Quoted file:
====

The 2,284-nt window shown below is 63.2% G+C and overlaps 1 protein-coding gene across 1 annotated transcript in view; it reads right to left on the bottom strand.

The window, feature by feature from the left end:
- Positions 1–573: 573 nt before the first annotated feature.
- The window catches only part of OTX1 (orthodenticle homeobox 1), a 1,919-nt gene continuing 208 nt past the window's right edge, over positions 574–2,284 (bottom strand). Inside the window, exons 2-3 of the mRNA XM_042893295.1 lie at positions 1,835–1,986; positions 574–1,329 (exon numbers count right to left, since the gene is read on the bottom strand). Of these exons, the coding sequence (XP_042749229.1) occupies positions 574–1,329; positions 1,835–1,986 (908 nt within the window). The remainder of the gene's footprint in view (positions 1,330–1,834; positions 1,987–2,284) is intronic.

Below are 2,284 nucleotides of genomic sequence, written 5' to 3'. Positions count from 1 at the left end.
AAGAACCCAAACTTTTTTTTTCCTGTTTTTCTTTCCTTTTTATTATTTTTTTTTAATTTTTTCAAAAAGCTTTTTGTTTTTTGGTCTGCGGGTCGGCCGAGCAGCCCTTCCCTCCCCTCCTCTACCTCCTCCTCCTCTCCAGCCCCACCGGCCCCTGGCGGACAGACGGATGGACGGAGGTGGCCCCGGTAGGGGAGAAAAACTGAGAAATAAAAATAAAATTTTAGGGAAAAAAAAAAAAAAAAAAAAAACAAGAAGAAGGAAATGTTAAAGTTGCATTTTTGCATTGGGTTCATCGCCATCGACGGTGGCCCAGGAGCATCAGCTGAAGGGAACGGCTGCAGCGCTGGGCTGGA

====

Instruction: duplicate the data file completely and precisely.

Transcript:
The 2,284-nt window shown below is 63.2% G+C and overlaps 1 protein-coding gene across 1 annotated transcript in view; it reads right to left on the bottom strand.

The window, feature by feature from the left end:
- Positions 1–573: 573 nt before the first annotated feature.
- The window catches only part of OTX1 (orthodenticle homeobox 1), a 1,919-nt gene continuing 208 nt past the window's right edge, over positions 574–2,284 (bottom strand). Inside the window, exons 2-3 of the mRNA XM_042893295.1 lie at positions 1,835–1,986; positions 574–1,329 (exon numbers count right to left, since the gene is read on the bottom strand). Of these exons, the coding sequence (XP_042749229.1) occupies positions 574–1,329; positions 1,835–1,986 (908 nt within the window). The remainder of the gene's footprint in view (positions 1,330–1,834; positions 1,987–2,284) is intronic.

Below are 2,284 nucleotides of genomic sequence, written 5' to 3'. Positions count from 1 at the left end.
AAGAACCCAAACTTTTTTTTTCCTGTTTTTCTTTCCTTTTTATTATTTTTTTTTAATTTTTTCAAAAAGCTTTTTGTTTTTTGGTCTGCGGGTCGGCCGAGCAGCCCTTCCCTCCCCTCCTCTACCTCCTCCTCCTCTCCAGCCCCACCGGCCCCTGGCGGACAGACGGATGGACGGAGGTGGCCCCGGTAGGGGAGAAAAACTGAGAAATAAAAATAAAATTTTAGGGAAAAAAAAAAAAAAAAAAAAAACAAGAAGAAGGAAATGTTAAAGTTGCATTTTTGCATTGGGTTCATCGCCATCGACGGTGGCCCAGGAGCATCAGCTGAAGGGAACGGCTGCAGCGCTGGGCTGGA